Yellow fever vaccination centre to come up in Aundh, Pune, India

PUNE: The Union government's yellow fever vaccination centre, which was supposed to come up in the city two years back, is yet to take off as authorities have now decided to shift the venue of the centre to Aundh Civil Hospital instead of B J Medical College.

The change of location is due to the technical issues related to the procurement of medical equipment. "Earlier, we had decided to set up the centre at B J Medical College attached to Sassoon Hospital, which is under the Maharashtra government's Directorate of Medical Education and Research (DMER). There were some technical issues in terms of procurement of medical paraphernalia. We have now decided to set up the centre at Aundh Civil Hospital which comes under the Maharashtra government's Directorate Public Health Department," said Vasant Gokak, senior regional director (regional office) of the Union ministry of health and family welfare.

"If everything goes as per our plans, the centre will become functional within a month," he said, adding that the Union government has also proposed to set up two more centres in Aurangabad and Nagpur.

Gokak said that the aim is to cater to the large number of people travelling to endemic countries in Africa and South America. Currently, they have to go to Mumbai to get the shot and obtain the mandatory yellow fever vaccination certificate, in the absence of which, they do not get the permission to travel.

Yellow fever is an acute viral haemorrhaegic disease transmitted by infected mosquitoes. 'Yellow' refers to jaundice that affects some patients. There is no cure for yellow fever. Treatment is symptomatic and is aimed at reducing the symptoms. "There will be a one-room facility at the government health centre. It will be manned by a medical officer and a nurse. It will offer vaccination only on fixed days and during fixed hours for those travelling to yellow-fever endemic countries," said a state health official.

Certain countries in South Africa and South America require travelers to get the yellow fever vaccination certificate. Also, people coming to India from these countries need a certificate stating that he or she is vaccinated otherwise they are quarantined at the airport hospitals and kept under observation for 10 days.

A yellow fever vaccination certificate is valid only if it conforms to the model certificate. The validity period of the international certificate is 10 years, beginning 10 days after vaccination.

Foreign nationals residing or who have passed through the yellow fever endemic countries during the preceding six days, are granted visas only afterproducing the vaccination certificate. After checking the vaccination certificate an entry read as 'Valid Yellow fever Vaccination Certificate Checked' is made in the passport of the passenger.

Fact sheet

Yellow fever is endemic in 33 countries in Africa and 11 countries in South America

The virus is transmitted in two ways - the sylvatic or forest cycle and the urban cycle

Transmission begins when vector mosquitoes feed on non-human primates infected with the virus. The infected mosquitoes then feed on humans

Once contracted, the virus incubates in the body for three to six days. The infection can occur in one or two phases. The first, 'acute', phase causes fever, muscle pain with backache, headache, shivers, loss of appetite, and nausea. In most patients symptoms disappear after three to four days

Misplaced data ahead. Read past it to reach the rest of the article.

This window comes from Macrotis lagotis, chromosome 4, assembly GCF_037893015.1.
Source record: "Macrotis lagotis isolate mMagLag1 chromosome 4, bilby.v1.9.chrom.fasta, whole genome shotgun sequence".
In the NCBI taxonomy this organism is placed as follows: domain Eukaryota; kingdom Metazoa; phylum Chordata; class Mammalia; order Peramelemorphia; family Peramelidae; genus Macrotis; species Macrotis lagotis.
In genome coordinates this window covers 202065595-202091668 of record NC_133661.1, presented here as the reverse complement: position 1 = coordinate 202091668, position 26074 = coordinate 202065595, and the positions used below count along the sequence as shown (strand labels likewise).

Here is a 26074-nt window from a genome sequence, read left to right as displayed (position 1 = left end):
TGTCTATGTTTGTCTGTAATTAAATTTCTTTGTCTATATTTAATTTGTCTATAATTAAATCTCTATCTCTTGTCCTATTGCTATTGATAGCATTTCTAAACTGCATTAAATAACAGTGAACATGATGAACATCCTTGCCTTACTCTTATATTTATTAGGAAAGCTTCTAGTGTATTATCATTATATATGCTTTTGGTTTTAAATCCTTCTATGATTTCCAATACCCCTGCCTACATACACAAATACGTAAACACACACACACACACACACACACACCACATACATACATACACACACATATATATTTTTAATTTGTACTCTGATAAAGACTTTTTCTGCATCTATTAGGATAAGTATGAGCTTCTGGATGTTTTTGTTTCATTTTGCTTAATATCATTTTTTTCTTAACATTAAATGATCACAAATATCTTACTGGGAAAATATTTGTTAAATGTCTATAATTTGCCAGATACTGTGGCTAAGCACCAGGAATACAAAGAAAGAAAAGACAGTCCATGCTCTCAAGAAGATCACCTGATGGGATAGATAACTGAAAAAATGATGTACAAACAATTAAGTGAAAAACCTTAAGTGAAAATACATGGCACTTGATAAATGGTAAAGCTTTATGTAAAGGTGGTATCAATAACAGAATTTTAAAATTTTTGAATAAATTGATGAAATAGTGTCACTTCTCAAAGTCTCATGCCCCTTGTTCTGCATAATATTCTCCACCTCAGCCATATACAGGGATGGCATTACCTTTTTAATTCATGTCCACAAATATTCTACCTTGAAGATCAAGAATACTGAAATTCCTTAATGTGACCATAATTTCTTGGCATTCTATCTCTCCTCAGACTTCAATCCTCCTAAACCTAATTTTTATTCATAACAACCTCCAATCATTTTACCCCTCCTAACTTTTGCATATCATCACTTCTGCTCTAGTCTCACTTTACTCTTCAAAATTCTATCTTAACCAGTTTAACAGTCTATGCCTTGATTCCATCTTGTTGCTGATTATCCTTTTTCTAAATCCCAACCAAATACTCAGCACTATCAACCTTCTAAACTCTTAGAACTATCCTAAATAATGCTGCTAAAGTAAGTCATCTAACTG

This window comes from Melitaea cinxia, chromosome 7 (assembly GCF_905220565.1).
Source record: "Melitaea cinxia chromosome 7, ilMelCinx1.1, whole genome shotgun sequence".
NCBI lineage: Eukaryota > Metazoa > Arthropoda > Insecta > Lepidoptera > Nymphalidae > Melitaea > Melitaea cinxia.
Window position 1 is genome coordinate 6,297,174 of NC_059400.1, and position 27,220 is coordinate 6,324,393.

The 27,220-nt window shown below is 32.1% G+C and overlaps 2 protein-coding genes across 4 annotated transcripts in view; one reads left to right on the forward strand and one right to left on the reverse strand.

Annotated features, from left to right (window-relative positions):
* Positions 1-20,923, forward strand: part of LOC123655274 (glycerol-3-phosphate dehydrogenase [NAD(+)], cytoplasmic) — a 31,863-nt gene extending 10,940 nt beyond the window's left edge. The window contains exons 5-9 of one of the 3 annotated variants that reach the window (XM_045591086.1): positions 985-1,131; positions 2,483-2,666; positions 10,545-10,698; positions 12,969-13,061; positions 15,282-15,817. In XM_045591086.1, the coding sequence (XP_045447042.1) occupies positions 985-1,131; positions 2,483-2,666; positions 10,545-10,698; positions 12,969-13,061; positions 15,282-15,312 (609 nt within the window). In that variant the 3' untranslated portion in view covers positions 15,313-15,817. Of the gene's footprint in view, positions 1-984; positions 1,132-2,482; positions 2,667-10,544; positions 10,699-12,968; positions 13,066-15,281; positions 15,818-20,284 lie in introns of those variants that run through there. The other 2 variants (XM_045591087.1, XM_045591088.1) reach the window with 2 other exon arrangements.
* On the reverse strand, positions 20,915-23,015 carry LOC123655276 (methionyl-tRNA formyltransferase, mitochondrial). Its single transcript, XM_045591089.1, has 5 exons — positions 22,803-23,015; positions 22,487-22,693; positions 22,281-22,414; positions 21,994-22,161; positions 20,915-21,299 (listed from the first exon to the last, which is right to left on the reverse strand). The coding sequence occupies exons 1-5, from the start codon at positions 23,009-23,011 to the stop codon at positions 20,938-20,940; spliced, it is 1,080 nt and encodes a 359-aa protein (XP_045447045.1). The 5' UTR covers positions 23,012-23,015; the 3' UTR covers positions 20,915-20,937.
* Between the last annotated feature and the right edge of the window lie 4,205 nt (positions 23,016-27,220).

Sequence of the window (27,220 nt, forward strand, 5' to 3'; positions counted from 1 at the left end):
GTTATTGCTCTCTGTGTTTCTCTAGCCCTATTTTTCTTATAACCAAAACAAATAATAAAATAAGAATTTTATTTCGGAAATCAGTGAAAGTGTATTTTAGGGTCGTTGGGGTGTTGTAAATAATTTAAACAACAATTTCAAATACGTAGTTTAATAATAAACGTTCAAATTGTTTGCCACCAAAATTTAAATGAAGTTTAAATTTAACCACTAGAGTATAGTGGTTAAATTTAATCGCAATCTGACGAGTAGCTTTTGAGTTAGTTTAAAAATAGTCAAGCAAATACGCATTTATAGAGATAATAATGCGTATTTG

15% of the patients enter the second and more toxic phase within 24 hours of the initial remission. Along with high fever, the patient rapidly develops jaundice and complains of abdominal pain with vomiting. Bleeding can occur from the mouth, nose, eyes or stomach. Once this happens, blood appears in the vomit and faeces. Kidney function deteriorates

(Source: World Health Organization)
,TNN | Apr 13, 2014, 02.56 AM IST

Wednesday, April 16, 2014

Personal experience of a traveler getting Yellow Fever vaccination done at Bangalore government center

This is an unsolicited feedback on our blog from a traveler who took the Yellow Fever Vaccination at the Government Center in Bangalore. The actual review is posted here on this blog post, but I have copied it here to improve the visibility of the same...

I wanted a yellow fever shot done in November and when I called the public health department on a Monday they did never answer until it was at least after 20 tries .the man who answered said that I could only get the vaccination done on Wednesday. When I got there on Wednesday at 9 AM he asked me to wait and that he would call me..while I was waiting I saw a travel agent go up to him and hand him about 4 passports and I also saw him pay the guy which he put in his drawer I cannot exactly be sure of how much.After a little longer I saw a couple hand him Rs 1000 -the guy opened his drawer and the couple put the money in there...I was totally disgusted when all this was happening.He finally asked me to go pay and get a receipt and I did.when I got to the lady who was in-charge of vaccinating she yelled at me for having missed a signature on my yellow fever book..maybe its just me.But,I had a very unhappy experience at Bangalore. 
Ks ChengappaFebruary 9, 2014 at 1:45 AM

CDC:Chikungunya in the Caribbean

Centers for Disease Control and Prevention: Travel Notices: April 10, 2014
In December 2013, the World Health Organization (WHO) reported local transmission of chikungunya in Saint Martin. Local transmission means that mosquitoes in the area have been infected with chikungunya and are spreading it to people. This is the first time that local transmission of chikungunya has been reported in the Americas.
Local transmission of chikungunya is now being reported in other countries in the Caribbean. As of April 4, 2014, the following Caribbean countries have reported cases of chikungunya:
  • Anguilla
  • British Virgin Islands
  • Dominica
  • Dominican Republic
  • French Guiana
  • Guadeloupe
  • Martinique
  • Saint Barthelemy
  • Saint Kitts
  • Saint Martin (French)
  • Sint Maarten (Dutch)
CDC recommends that travelers to the Caribbean protect themselves from mosquito bites.